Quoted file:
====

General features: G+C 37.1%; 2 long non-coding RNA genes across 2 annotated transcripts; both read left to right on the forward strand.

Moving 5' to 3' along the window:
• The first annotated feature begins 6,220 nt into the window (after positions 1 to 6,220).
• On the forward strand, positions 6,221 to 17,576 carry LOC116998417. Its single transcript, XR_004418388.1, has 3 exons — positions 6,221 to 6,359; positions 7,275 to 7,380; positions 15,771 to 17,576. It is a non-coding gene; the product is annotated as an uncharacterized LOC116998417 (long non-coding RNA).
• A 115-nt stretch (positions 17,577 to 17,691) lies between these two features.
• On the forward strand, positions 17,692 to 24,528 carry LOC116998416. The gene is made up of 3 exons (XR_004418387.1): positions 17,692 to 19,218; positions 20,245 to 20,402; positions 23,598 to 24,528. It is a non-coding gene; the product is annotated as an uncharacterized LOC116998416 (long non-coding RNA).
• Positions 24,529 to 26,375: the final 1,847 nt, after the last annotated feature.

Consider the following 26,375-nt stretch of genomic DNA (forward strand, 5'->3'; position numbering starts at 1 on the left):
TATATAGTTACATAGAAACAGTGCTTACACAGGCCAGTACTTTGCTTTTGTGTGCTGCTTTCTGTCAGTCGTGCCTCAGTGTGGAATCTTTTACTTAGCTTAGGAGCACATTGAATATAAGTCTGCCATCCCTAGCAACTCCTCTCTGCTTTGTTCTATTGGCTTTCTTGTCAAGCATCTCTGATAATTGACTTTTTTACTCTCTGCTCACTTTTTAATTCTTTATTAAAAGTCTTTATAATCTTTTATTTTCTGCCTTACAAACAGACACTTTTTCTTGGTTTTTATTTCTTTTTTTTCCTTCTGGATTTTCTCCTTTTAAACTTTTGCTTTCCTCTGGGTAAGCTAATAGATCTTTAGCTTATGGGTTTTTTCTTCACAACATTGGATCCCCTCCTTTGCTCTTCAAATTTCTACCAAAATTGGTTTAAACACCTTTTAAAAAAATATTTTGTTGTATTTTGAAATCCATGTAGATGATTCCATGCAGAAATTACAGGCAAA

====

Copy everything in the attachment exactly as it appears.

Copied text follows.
General features: G+C 37.1%; 2 long non-coding RNA genes across 2 annotated transcripts; both read left to right on the forward strand.

Moving 5' to 3' along the window:
• The first annotated feature begins 6,220 nt into the window (after positions 1 to 6,220).
• On the forward strand, positions 6,221 to 17,576 carry LOC116998417. Its single transcript, XR_004418388.1, has 3 exons — positions 6,221 to 6,359; positions 7,275 to 7,380; positions 15,771 to 17,576. It is a non-coding gene; the product is annotated as an uncharacterized LOC116998417 (long non-coding RNA).
• A 115-nt stretch (positions 17,577 to 17,691) lies between these two features.
• On the forward strand, positions 17,692 to 24,528 carry LOC116998416. The gene is made up of 3 exons (XR_004418387.1): positions 17,692 to 19,218; positions 20,245 to 20,402; positions 23,598 to 24,528. It is a non-coding gene; the product is annotated as an uncharacterized LOC116998416 (long non-coding RNA).
• Positions 24,529 to 26,375: the final 1,847 nt, after the last annotated feature.

Consider the following 26,375-nt stretch of genomic DNA (forward strand, 5'->3'; position numbering starts at 1 on the left):
TATATAGTTACATAGAAACAGTGCTTACACAGGCCAGTACTTTGCTTTTGTGTGCTGCTTTCTGTCAGTCGTGCCTCAGTGTGGAATCTTTTACTTAGCTTAGGAGCACATTGAATATAAGTCTGCCATCCCTAGCAACTCCTCTCTGCTTTGTTCTATTGGCTTTCTTGTCAAGCATCTCTGATAATTGACTTTTTTACTCTCTGCTCACTTTTTAATTCTTTATTAAAAGTCTTTATAATCTTTTATTTTCTGCCTTACAAACAGACACTTTTTCTTGGTTTTTATTTCTTTTTTTTCCTTCTGGATTTTCTCCTTTTAAACTTTTGCTTTCCTCTGGGTAAGCTAATAGATCTTTAGCTTATGGGTTTTTTCTTCACAACATTGGATCCCCTCCTTTGCTCTTCAAATTTCTACCAAAATTGGTTTAAACACCTTTTAAAAAAATATTTTGTTGTATTTTGAAATCCATGTAGATGATTCCATGCAGAAATTACAGGCAAA